A Pastafarian delivered the invocation yesterday at a meeting of the Kenai Peninsula Borough Assembly in Alaska, making it the latest non-traditional prayer in front of elected officials who can’t stand non-Christian invocations.
You remember Kenai Peninsula. This is the place where Satanist Iris Fontana gave an invocation in 2016, leading officials to craft a new policy effectively blocking Satanists and atheists from doing what she did. Those groups sued. Those groups won.
Yesterday was Barrett Fletcher‘s turn. And the member of the Church of the Flying Spaghetti Monster delivered his speech with a colander on his head.
I’m Barrett Fletcher. I’m the founding pastor of the First Lower Peninsula Congregation of Pastafarians. We’re gathered here to do the business of our Kenai Peninsula borough. We make the rules of behavior and property, levy taxes, and determine how to disperse them wisely. Fund education, waste management, law enforcement, transportation, and health. And attempt to settle disputes by the petty or substantial.
A few of the Assembly members seem to feel they can’t do this work without being overseen by a higher authority. So I’m called to invoke the power of the true inebriated creator of the universe, the drunken tolerator of the all lesser and more recent gods, and maintainer of gravity here on Earth.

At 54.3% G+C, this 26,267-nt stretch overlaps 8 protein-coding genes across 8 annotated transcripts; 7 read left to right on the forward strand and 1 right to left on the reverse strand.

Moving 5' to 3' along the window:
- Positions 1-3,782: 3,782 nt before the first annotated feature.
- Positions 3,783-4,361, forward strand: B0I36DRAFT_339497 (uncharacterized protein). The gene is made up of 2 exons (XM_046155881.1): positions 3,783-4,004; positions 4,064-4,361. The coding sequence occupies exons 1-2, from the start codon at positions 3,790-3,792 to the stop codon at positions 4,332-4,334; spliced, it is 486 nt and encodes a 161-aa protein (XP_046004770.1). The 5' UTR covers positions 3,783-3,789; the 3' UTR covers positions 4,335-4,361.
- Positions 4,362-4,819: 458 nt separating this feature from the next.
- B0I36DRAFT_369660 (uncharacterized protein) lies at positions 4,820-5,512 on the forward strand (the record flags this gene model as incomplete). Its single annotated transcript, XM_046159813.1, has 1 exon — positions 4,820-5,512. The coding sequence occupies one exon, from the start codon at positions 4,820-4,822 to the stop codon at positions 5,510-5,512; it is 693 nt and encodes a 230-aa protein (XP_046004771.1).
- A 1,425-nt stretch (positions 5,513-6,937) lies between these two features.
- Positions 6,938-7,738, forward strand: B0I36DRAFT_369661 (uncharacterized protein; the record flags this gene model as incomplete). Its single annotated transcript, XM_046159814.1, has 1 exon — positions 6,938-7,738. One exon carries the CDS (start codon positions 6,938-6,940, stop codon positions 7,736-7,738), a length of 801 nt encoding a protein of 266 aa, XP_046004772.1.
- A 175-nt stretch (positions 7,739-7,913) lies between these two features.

May the great Flying Spaghetti Monster rouse Himself from His stupor, and let His noodly appendages ground each assembly member in their seats, reminding them of the purpose of their election to this body, and helping them to stay focused on the tasks at hand. And may He help them to easily equip each of these tasks, avoiding any pettiness and irrelevant disagreement, and may He provide each of them satisfaction in the perception of accomplishment, and allow them true relaxation and an ample supply of their favorite beverage at the end of this evening’s work.
Fletcher had waited more than a year for that moment. Was it worth it? Judging by the looks on the faces of the people just behind him, hell yes.
The Anchorage Daily News also reports that some people were extremely disrespectful.
The only people who stood for the invocation were those without seats in the standing-room-only assembly hall in Homer, which is about 125 miles south of Anchorage. One man turned his back to face the wall during the invocation, and other men did not remove their hats.
How dare they offend His Noodliness?! (Oh well. No one cares.)
If anyone is upset over the prayer, they should complain to borough officials. They’re the ones who asked for this. They could’ve gone with a moment of silence, or nothing at all, but they chose to turn the invocation process into a circus.